Was Justin Martyr a Mormon?

What I mean to ask is whether the early church father’s beliefs about who Jesus Christ is had more in common with what modern Mormons believe than what modern Catholics believe. I ask the question, because this popular website provides quotes supporting the idea that the Martyr believed the Son of God was a different God from the Father God:

On the other hand, Justin sees the Logos as a separate being from God and subordinate to him:

“For next to God, we worship and love the Logos who is out of the unbegotten and ineffable God, since also He became man for our sakes, that, becoming a partaker of our sufferings, He might also bring us healing.”

(Second Apology, 13)

“There is, and that there is said to be, another God and Lord subject to the Maker of all things who is also called an Angel, because He announces to men whatsoever the Maker of all things, above whom there is no other God, wishes to announce to them… I shall endeavour to persuade you, that He who is said to have appeared to Abraham, and to Jacob, and to Moses, and who is called God, is distinct from Him who made all things, I mean numerically, not in will.”

(Dialogue with Trypho, 56)

In chapter 129 of his Dialogue with Trypho, a Jew, Justin makes a clear distinction, indicating that the “God” he refers to as Christ, is numerically distinct, but ‘…not (different) in will…’, from another, who is “Lord of the Lord”, and causes the “God” Christ to have his power and authority. This would seem to indicate emphatically that Justin’s use of the term “God” when referring to Christ is not the same usage when referring to the Father – the Creator, and only true God, as Justin calls him in other chapters of his writings.

“And now I shall again recite the words which I have spoken in proof of this point. When Scripture says, ‘The Lord rained fire from the Lord out of heaven,’ the prophetic word indicates that there were two in number: One upon the earth, who, it says, descended to behold the cry of Sodom; Another in heaven, who also is Lord of the Lord on earth, as He is Father and God; the cause of His power and of His being Lord and God."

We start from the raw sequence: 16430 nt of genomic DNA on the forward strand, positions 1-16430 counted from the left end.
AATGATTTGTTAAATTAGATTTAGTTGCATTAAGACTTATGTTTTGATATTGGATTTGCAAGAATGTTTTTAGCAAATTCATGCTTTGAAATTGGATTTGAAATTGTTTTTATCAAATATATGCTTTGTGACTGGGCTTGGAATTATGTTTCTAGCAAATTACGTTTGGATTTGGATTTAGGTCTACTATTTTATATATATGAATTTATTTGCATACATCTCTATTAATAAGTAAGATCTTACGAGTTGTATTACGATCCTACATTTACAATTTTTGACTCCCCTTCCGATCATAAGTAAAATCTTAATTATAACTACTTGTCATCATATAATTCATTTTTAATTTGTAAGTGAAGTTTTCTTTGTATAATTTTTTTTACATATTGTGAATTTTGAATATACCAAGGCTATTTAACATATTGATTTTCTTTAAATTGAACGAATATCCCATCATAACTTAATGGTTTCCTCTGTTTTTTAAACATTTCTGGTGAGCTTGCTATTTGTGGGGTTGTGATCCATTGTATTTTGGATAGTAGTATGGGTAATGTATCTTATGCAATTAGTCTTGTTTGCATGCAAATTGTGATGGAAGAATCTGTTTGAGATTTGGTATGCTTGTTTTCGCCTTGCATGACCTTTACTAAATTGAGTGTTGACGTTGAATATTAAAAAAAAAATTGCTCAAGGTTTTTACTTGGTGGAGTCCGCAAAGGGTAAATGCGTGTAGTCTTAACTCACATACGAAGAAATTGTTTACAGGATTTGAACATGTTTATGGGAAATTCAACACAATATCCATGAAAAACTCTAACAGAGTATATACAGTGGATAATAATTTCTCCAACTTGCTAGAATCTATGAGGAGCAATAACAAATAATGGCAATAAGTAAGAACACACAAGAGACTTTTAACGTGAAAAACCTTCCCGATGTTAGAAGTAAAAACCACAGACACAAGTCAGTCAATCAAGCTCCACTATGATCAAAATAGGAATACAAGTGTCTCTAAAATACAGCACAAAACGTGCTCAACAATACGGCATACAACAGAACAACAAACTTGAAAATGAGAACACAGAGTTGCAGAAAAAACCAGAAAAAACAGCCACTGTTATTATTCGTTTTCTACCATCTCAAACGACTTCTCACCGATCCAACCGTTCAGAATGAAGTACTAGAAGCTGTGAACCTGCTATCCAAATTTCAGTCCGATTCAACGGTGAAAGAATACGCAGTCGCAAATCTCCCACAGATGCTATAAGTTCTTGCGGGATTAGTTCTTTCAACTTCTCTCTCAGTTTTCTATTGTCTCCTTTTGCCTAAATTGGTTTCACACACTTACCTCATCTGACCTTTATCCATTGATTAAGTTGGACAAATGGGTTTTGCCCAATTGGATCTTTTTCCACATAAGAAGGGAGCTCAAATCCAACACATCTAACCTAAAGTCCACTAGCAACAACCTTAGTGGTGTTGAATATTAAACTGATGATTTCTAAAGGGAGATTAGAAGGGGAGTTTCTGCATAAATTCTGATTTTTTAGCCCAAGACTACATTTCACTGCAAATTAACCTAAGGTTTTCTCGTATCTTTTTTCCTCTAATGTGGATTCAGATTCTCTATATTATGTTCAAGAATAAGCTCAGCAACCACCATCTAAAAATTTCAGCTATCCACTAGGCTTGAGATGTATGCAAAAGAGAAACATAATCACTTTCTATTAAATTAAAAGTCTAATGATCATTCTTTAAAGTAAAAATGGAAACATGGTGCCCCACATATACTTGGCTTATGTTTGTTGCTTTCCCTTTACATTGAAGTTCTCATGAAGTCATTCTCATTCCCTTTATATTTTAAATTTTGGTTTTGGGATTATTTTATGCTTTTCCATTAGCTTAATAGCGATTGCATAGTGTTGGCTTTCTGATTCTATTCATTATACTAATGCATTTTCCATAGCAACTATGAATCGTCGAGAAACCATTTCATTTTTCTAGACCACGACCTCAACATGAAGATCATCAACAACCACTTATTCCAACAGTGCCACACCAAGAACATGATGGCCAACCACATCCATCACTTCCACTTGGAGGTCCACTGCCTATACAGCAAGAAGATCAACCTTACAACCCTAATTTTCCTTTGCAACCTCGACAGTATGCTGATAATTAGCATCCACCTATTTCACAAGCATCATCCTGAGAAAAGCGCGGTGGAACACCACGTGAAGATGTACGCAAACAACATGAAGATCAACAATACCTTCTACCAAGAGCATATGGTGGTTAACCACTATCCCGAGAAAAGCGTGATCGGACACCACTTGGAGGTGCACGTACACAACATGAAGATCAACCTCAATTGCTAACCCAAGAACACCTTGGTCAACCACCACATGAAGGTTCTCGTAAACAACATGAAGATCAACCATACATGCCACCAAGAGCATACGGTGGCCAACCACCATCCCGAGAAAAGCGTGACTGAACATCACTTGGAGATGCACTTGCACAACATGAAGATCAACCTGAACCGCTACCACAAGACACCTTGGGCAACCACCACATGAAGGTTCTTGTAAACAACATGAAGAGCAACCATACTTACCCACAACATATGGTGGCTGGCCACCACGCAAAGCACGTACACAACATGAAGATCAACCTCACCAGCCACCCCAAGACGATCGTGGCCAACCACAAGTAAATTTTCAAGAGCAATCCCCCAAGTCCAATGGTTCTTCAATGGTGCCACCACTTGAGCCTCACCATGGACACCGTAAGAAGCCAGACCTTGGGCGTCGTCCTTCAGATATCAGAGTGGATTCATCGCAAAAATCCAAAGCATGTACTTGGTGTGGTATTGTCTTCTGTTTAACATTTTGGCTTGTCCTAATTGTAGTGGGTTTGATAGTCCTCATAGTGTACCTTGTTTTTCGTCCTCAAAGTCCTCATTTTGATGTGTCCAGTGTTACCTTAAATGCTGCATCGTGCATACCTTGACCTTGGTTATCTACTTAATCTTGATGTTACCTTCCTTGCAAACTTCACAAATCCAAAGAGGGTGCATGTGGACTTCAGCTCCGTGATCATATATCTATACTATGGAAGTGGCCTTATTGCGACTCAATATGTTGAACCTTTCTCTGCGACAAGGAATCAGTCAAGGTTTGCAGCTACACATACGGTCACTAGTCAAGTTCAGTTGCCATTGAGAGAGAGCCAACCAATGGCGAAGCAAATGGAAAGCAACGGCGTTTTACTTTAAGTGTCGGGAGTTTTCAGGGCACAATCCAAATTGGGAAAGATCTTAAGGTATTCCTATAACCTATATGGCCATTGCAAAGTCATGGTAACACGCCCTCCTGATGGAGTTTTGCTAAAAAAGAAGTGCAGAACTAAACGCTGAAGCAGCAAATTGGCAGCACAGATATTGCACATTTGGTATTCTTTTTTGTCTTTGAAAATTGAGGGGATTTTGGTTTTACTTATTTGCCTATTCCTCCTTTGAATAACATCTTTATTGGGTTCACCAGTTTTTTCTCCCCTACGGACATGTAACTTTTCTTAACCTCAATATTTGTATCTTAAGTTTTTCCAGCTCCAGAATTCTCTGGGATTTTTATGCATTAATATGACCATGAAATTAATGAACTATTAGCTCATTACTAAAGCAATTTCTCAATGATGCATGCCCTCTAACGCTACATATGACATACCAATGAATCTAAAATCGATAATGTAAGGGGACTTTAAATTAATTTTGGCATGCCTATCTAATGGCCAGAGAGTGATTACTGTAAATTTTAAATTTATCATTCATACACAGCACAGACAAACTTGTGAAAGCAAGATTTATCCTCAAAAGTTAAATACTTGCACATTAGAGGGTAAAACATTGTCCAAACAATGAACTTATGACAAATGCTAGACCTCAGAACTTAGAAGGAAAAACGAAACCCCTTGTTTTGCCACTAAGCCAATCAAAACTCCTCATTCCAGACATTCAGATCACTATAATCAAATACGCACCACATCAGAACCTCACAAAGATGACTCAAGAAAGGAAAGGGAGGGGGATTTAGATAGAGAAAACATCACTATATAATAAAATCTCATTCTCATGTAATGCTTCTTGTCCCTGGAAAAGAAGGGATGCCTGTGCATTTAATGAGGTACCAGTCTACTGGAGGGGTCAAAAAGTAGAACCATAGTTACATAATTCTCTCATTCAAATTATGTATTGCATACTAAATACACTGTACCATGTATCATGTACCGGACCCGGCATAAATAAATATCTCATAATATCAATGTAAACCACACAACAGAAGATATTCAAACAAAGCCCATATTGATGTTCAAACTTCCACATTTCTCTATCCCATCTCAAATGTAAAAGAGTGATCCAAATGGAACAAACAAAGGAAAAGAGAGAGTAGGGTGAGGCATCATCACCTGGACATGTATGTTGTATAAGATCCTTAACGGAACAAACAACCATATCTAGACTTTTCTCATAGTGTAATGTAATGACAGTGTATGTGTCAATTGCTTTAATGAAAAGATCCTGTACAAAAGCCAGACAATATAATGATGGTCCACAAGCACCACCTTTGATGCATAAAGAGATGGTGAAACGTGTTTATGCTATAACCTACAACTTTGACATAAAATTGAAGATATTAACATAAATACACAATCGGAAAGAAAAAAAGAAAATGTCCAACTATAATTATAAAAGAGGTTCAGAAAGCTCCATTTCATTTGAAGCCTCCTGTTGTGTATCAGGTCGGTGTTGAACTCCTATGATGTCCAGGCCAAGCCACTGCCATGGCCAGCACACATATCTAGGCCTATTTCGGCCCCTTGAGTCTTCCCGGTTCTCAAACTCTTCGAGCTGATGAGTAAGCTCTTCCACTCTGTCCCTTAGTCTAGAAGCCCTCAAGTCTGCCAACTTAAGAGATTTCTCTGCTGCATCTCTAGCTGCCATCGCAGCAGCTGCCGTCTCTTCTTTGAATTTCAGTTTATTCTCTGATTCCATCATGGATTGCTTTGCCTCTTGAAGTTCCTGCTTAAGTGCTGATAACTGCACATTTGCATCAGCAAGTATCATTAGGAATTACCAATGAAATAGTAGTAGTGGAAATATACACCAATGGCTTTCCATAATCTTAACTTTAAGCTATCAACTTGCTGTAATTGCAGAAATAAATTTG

(Dialogue with Trypho, 129)

Justin very clearly distinguishes the Son, or Logos, as being an Angel and an Apostle of God, but not the one true God himself, the Maker of all things, as Justin calls him. Justin confers the title of Creator only to the Father in all of his writings. There is no indication of the trinitarian doctrine, or of Christ being the “one true God”, as Justin gives this title only to the Father.

en.wikipedia.org/wiki/Justin_Martyr

erm… I would definitely never use wikipedia as a source of scholarly or factual information… :shrug:

I think we need to be careful about places that cherry pick quotes and read into them a meaning that is not at all in the original.

St. Justin Martyr’s writings are all available online. I would look at these quotes in context and in the context of all his work. St. Justin Martyr did not have a Mormon-esque Christology.

Not all articles on Wikipedia have the same reliability. This article, or at least the “Doctrine of the Logos” section, appears to have been written by a Mormon apologist who cherry picked quotes out of context. I don’t know any about Justin Martyr, so I can’t explain the context for the quotes selected, but be cautious.

Some flags to look out for are the lack of citations within the “Doctrine of the Logos” section. There are only references to the writings themselves, explaining where quotes came from. However the commentary explaining these quotes should come from a reliable researcher, not the author of the Wikipedia article himself.

This is the full catholic position:

[quote=Quicunque Vult (Athanasian Creed):]If anybody wants to be saved, first of all it is necessary that they hold the Catholic Faith.
Because unless everyone keeps this Faith completely and purely, without doubt they shall not be saved.
And the Catholic Faith is this: That we worship one God in Trinity, and Trinity in Unity, neither mixing up the Persons, nor dividing the Substance.
For there is one Person of the Father, another of the Son, and another of the Holy Spirit.
But the Godhead of the Father, of the Son, and of the Holy Spirit, is all one, the Glory equal, the Majesty co-eternal.
What the Father is, that is what the Son is, and also what the Holy Spirit is.
The Father was not created by anyone, the Son was not created by anyone, and the Holy Spirit was not created by anyone.
The Father is beyond our understanding, the Son is beyond our understanding, and the Holy Spirit is beyond our understanding.
The Father is eternal, the Son is eternal, and the Holy Spirit is eternal.